Wednesday is a socially constructed concept. There is no such object as Wed. in the natural world. That doesn't mean that we can arbitrarily decide that it is not Wed. Social constructions are very strong in this sense. When I say that it is a fact that today is Wed., I am pretty sure of myself. I could make a mistake, for example during a vacation I might lose track of what day it really is, but that's the exception that proves the rule.
Literature is also socially constructed, but in a more profound way. Once again, there is no object out there called literature. It is a category, not a set of objects. Who gets to decide what gets called literature? We do. There is no God of literature who tell us what it is; rather, it is the collective decision of people who use that category.
Let's look at some definitions.
"written works, especially those considered of superior or lasting artistic merit: a great work of literature.
• books and writings published on a particular subject: the literature on environmental epidemiology.
• leaflets and other printed matter used to advertise products or give advice."
Let's take the first one, because the others are clearly different meanings of the same word.
*The first idea we have about literature, is that it should be written. The idea of "letras" or "letters" is at the heart of the matter. Yet I don't think anyone seriously believes that works of a primarily oral nature do not belong to the general category we are talking about. A few dumb journalists might think this, but nobody who has contemplated the problem for more than a few hours.
*The second idea we have about literature is that it has to be good to count as part of the category. In other words, bad plays or poems are not "literature," only good ones. This is very strange, since categories like this are usually not honorific. I guess colloquially we can say: "You call that breakfast!"[Where the breakfast is a badly cooked one.] I was always puzzled by the idea of "literary fiction" because all fiction [prose narrative] is literary. It might not be good, but it is literature. But since we are talking about a social construction, we have to look at the way people decide to construct it, and that honorific term is certainly part of it. If I said I was a drummer and you hired to play on my record, and I give you an incompetent rhythm track... you wouldn't be very happy if I said: "Well, I never said I was a good drummer." In order to fulfill the drumming function it has to be good drumming, in a certain sense.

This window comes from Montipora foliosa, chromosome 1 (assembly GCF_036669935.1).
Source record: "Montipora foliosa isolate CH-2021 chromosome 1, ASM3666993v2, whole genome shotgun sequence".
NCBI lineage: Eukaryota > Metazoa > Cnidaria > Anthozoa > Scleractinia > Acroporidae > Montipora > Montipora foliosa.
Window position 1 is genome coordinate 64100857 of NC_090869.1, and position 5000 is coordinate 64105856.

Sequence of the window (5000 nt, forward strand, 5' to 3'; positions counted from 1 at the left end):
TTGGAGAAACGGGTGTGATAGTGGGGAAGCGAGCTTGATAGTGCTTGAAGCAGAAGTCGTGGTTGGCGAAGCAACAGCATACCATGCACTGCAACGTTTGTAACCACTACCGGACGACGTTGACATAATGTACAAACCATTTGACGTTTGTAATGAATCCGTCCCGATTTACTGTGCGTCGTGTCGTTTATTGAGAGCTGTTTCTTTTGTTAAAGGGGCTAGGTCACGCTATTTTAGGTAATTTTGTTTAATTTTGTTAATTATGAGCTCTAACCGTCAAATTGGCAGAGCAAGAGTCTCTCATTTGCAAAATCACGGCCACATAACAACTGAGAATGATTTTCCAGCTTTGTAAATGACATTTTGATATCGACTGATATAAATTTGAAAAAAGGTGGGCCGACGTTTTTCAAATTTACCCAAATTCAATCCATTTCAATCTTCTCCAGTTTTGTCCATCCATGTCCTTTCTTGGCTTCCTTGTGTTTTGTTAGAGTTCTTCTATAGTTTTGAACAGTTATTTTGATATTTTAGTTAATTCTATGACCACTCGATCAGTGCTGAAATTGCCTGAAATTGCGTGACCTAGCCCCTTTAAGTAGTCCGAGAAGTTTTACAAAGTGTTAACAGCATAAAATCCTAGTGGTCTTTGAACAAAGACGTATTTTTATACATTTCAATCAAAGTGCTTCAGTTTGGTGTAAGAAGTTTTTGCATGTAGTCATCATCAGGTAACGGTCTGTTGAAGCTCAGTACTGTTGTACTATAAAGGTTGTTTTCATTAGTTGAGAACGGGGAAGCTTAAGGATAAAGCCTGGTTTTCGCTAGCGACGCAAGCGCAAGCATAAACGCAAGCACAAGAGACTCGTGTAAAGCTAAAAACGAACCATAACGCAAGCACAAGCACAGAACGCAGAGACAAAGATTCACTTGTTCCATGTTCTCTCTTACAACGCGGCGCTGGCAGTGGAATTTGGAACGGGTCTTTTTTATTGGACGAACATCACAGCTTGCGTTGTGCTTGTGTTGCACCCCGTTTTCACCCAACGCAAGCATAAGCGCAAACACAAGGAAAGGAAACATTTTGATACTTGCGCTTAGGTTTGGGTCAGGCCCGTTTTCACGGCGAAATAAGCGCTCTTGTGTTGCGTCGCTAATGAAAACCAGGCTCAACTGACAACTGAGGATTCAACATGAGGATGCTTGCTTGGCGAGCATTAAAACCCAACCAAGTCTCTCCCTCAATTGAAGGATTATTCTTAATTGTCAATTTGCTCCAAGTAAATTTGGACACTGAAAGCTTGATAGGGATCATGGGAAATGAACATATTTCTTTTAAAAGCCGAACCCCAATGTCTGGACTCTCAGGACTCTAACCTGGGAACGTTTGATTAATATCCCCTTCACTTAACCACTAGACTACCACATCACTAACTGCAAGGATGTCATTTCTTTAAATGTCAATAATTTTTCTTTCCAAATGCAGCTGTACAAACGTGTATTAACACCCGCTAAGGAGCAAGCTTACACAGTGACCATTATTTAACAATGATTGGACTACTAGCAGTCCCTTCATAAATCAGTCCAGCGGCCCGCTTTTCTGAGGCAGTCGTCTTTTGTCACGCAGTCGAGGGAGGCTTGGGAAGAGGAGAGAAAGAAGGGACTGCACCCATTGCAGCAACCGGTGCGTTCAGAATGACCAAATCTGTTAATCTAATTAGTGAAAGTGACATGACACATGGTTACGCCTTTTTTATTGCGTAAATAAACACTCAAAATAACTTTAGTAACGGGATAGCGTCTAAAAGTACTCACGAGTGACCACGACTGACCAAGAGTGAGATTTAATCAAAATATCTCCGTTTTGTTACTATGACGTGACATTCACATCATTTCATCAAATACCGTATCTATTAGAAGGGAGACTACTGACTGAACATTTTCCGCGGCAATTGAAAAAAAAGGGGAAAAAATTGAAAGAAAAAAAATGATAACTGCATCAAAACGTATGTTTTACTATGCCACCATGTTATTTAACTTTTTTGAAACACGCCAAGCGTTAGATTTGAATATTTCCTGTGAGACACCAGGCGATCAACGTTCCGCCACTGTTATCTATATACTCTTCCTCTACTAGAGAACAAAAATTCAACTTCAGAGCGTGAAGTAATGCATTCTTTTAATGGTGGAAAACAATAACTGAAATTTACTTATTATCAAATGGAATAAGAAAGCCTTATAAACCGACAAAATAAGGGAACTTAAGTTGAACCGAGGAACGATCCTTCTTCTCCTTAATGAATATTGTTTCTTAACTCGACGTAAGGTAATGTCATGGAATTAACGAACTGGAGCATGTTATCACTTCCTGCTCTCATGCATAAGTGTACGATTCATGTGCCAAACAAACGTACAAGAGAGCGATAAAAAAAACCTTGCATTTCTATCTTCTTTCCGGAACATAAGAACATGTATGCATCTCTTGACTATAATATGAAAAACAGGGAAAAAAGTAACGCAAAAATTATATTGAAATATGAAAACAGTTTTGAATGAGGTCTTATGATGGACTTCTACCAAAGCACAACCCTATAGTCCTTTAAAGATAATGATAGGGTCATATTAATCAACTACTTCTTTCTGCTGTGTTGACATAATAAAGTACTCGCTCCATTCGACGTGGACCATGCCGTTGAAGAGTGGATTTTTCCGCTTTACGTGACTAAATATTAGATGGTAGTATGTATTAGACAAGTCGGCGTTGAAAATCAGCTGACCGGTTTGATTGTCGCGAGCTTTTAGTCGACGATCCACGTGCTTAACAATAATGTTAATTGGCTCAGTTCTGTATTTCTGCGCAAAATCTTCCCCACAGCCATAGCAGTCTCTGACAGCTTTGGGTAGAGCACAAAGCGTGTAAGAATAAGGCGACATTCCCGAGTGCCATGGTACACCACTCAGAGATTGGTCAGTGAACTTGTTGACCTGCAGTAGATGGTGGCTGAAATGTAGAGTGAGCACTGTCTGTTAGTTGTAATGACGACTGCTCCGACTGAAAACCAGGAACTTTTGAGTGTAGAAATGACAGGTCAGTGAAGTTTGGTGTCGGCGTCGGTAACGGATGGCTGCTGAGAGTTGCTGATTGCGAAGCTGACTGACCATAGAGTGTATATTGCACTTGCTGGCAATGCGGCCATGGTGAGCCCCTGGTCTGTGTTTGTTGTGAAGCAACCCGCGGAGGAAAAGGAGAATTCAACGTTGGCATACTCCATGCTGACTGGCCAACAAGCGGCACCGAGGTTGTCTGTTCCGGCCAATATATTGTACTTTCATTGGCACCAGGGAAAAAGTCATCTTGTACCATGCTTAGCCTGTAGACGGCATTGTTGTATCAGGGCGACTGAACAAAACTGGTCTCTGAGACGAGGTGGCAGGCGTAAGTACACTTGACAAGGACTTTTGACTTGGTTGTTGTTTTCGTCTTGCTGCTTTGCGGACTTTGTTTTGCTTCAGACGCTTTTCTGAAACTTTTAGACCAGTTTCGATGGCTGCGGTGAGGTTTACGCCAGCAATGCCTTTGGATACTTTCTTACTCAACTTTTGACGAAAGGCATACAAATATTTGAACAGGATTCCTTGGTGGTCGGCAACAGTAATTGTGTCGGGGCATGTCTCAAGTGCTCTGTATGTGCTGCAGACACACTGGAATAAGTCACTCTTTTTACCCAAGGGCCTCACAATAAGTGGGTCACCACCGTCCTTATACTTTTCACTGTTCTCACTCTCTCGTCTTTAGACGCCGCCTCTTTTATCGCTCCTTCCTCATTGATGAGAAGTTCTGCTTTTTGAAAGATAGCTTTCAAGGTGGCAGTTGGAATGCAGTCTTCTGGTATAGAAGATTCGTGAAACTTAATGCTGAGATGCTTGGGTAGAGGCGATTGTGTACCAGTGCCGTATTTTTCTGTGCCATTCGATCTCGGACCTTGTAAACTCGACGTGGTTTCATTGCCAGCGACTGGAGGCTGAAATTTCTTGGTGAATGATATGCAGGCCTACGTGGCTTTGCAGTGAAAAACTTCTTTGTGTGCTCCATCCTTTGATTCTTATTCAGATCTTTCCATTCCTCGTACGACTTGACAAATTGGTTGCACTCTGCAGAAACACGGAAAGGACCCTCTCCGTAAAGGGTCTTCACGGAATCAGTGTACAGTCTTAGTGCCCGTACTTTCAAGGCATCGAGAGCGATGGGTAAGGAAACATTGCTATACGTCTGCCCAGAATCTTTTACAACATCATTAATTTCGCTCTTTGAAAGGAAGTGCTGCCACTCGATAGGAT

*A third idea is that idea of "fiction" itself. The idea is that the essence of the literary is it made-up quality. So a science fiction novel set in the future does not describe reality, and even a confessional lyric constructs a fictional self. I'm not sure that's a defining concept, because a lot of things that are literary aren't primarily defined by it, but we have to recognize that it is part of the way we construct literature socially, despite the rise of "creative non-fiction."
*A fourth idea is that if it's non-fictional, it has to be even better written. In other words, the absence of one "literary" element means there has to be some compensation. So a diary, or essay, or lyric poem, or real-life letter is literary if it is good enough, whereas a pulp fiction potboiler is literary because it is made up. Other things are literary because they seem to aspire to the honorific quality, even if they aren't actually good. So a middle-brow "literary" novel (not genre fiction) is literary like a Mary Oliver poem is. It may be crap but it wears its literariness on its sleeve.
Since these ideas about literature are shifting, there is no such thing as literature: only shifting frames of reference. We don't have the same conception as obtained in previous centuries.
So the Nobel prize in literature is a prize in nothing in particular. There isn't the consensus we have about Wed, even.
Let's look at the case of Bob Dylan. The easiest objection to rebut is the idea that his art is mostly musical and oral, and hence not literary. But everyone knows that literature derives from something that used to call "poetics" and that lyric poetry, sung to the lyre and in modern times the guitar, is a major genre. Musically, Dylan is not that great. He can't sing, is an average guitar player, and I don't think his melodies are great. If you gave him an award for music (and in fact he's won many awards) nobody would object that his actual achievement is in the words. But it would be true. That is his strong point for most who admire him.
The second objection is that he simply is not good enough. This is fine, if you really believe he is not that great a writer. But I fear that there is a confusion here. The idea he is not good enough also stems from the fact that he belongs to a world that people have constructed as music, or entertainment, or pop culture. But those are just categories too, right?